Despite the conversion, KTSC continued to retain some programming oriented toward Southern Colorado that was produced from Pueblo. CSU Pueblo and RMPBS retain a formal affiliation agrement by which university students are trained in the Buell Communication Center and involved in the production of regional programming,[21] which by 2012 amounted to about 300 hours a year.[22] The quiz show Matchwits, featuring teams of high school students, continued with Rocky Mountain PBS—being expanded to statewide distribution in 2012—until coming to an end in 2018 as the network shifted its education focus to younger age groups.[23]

References[edit]

  1. ^ "Rocky Mountain PBS to Relocate Colorado Springs Operations to Colorado College in Expansion of Local Programming and Educational Initiatives" (PDF). Rocky Mountain PBS. July 2, 2019. Archived (PDF) from the original on January 4, 2022. Retrieved January 4, 2022.
  2. ^ FCC History Cards for KTSC
  3. ^ a b "Pueblo Station KTSC-TV Goes On the Air". Colorado Springs Gazette Telegraph. February 16, 1971. p. 4-A. Archived from the original on January 4, 2022. Retrieved January 4, 2022.
  4. ^ Sampson, Laura. "KTSC Pueblo/Colorado Springs". Rocky Mountain PBS. Archived from the original on January 4, 2022. Retrieved January 4, 2022.
  5. ^ "Channel 8 Seeks Improved Facilities". Colorado Springs Gazette Telegraph. March 5, 1977. p. 29-D. Archived from the original on January 4, 2022. Retrieved January 4, 2022.
  6. ^ "KTSC-TV equipment will improve reception". Colorado Springs Gazette Telegraph. March 18, 1978. p. 9-D. Archived from the original on January 4, 2022. Retrieved January 4, 2022.
  7. ^ "Installing new TV tower to cut off two channels". Colorado Springs Gazette Telegraph. December 3, 1982. p. B11. Archived from the original on January 4, 2022. Retrieved January 4, 2022.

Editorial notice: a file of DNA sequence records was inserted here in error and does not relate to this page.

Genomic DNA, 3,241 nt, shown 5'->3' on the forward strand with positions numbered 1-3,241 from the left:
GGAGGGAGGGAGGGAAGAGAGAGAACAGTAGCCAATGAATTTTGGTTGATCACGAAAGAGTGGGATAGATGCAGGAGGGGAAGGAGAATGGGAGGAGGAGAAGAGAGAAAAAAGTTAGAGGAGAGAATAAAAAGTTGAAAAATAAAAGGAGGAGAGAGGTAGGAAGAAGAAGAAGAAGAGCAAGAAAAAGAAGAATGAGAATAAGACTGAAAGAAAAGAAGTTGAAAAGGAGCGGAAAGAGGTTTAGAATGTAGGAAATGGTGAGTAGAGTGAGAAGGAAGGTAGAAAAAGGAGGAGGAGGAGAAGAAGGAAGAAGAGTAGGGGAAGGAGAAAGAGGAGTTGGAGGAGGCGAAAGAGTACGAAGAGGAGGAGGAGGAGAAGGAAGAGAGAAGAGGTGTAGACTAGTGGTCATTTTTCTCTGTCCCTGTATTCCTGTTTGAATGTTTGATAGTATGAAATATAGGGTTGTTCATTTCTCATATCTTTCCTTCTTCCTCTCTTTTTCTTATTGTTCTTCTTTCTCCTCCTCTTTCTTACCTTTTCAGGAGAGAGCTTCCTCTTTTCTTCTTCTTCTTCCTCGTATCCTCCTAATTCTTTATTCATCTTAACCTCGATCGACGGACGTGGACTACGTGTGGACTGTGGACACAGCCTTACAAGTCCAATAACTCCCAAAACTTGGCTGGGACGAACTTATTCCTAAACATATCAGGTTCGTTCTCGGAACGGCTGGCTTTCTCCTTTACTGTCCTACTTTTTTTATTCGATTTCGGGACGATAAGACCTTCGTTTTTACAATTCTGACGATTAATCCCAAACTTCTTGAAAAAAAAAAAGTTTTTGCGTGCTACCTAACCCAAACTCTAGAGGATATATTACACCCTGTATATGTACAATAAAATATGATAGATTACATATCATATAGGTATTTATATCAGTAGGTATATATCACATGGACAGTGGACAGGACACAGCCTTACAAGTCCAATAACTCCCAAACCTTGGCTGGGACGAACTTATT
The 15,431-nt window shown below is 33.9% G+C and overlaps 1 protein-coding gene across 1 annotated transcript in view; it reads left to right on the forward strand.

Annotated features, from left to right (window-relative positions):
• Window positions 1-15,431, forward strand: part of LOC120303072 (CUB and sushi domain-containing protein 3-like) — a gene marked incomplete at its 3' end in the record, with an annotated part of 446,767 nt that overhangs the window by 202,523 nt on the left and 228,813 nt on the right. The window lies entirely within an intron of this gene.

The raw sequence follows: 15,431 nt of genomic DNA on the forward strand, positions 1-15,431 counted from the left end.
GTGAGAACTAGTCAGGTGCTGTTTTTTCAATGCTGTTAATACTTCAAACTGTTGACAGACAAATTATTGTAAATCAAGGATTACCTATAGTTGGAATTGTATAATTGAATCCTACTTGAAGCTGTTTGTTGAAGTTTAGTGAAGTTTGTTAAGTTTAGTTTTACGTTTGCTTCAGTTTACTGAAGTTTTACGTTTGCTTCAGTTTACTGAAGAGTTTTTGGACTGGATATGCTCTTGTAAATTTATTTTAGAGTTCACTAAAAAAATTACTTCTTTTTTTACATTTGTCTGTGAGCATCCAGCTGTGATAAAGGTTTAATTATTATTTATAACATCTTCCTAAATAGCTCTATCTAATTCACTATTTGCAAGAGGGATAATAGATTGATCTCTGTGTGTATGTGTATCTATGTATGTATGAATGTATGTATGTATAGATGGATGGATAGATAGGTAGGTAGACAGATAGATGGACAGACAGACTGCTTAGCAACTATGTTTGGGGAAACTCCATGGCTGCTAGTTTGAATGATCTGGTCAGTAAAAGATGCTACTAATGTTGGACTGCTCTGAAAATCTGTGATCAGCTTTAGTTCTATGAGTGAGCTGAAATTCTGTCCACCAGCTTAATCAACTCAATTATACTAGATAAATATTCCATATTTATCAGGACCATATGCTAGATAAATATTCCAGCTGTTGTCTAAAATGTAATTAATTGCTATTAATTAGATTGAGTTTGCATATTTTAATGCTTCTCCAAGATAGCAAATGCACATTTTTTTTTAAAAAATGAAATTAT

8. ^ "Wanted: Host for TV show". Colorado Springs Gazette Telegraph. August 14, 1990. p. F1. Archived from the original on January 4, 2022. Retrieved January 4, 2022.
  9. ^ "Architect Buell to donate building". Colorado Springs Gazette Telegraph. June 10, 1984. p. A3. Archived from the original on January 4, 2022. Retrieved January 4, 2022.
  10. ^ "Stations expand to meet challenges in 1985". Colorado Springs Gazette Telegraph. February 24, 1985. p. GG19. Archived from the original on January 4, 2022. Retrieved January 4, 2022.
  11. ^ "KTSC-TV will get new building". Colorado Springs Gazette Telegraph. August 24, 1985. p. C2. Archived from the original on January 4, 2022. Retrieved January 4, 2022.
  12. ^ Johnson, Brad (February 22, 1987). "Public TV station moves into studio". Colorado Springs Gazette Telegraph. p. EE4. Archived from the original on January 4, 2022. Retrieved January 4, 2022.
  13. ^ Wenzel, John (May 4, 2017). "Rocky Mountain PBS reveals $6 million gift, revises details of new home in Arapahoe Square". The Denver Post. Archived from the original on January 4, 2022. Retrieved January 4, 2022.
  14. ^ Navarro, Linda (November 8, 1989). "Say hi to Santa, courtesy of Coke". Colorado Springs Gazette Telegraph. p. D1.
  15. ^ Navarro, Linda (February 26, 1995). "Past year profitable, busy for radio, TV". Colorado Springs Gazette Telegraph. pp. BB9, BB11, BB12. Archived from the original on January 4, 2022. Retrieved January 4, 2022.
  16. ^ "PBS stations head for merger". Colorado Springs Gazette Telegraph. February 1, 1997. p. B8. Archived from the original on January 4, 2022. Retrieved January 4, 2022.
  17. ^ Epstein, Warren (June 2, 1998). "PBS network, KTSC plan to join forces". Colorado Springs Gazette Telegraph. p. News 8. Archived from the original on January 4, 2022. Retrieved January 4, 2022.
  18. ^ Epstein, Warren (July 1, 1999). "Two PBS stations merging". Colorado Springs Gazette Telegraph. p. Life 6. Archived from the original on January 4, 2022. Retrieved January 4, 2022.
  19. ^ Perez, Gayle (July 1, 2000). "KTSC sale finalized". The Pueblo Chieftain.
  20. ^ Darrow, Dennis (October 6, 1999). "USC: Channel swap should not cloud KTSC sale". The Pueblo Chieftain.
  21. ^ Perez, Gayle (July 15, 2021). "A 'unique' partnership". The Pueblo Chieftain. Archived from the original on January 4, 2022. Retrieved January 4, 2022.
  22. ^ Perez, Gayle (September 29, 2012). "Still on the Pueblo airwaves". The Pueblo Chieftain. Archived from the original on January 4, 2022. Retrieved January 4, 2022.
  23. ^ Hillstrom, Zachary (November 8, 2018). "Show at wits' end - Popular educational program ending after 34 seasons". The Pueblo Chieftain. p. A1.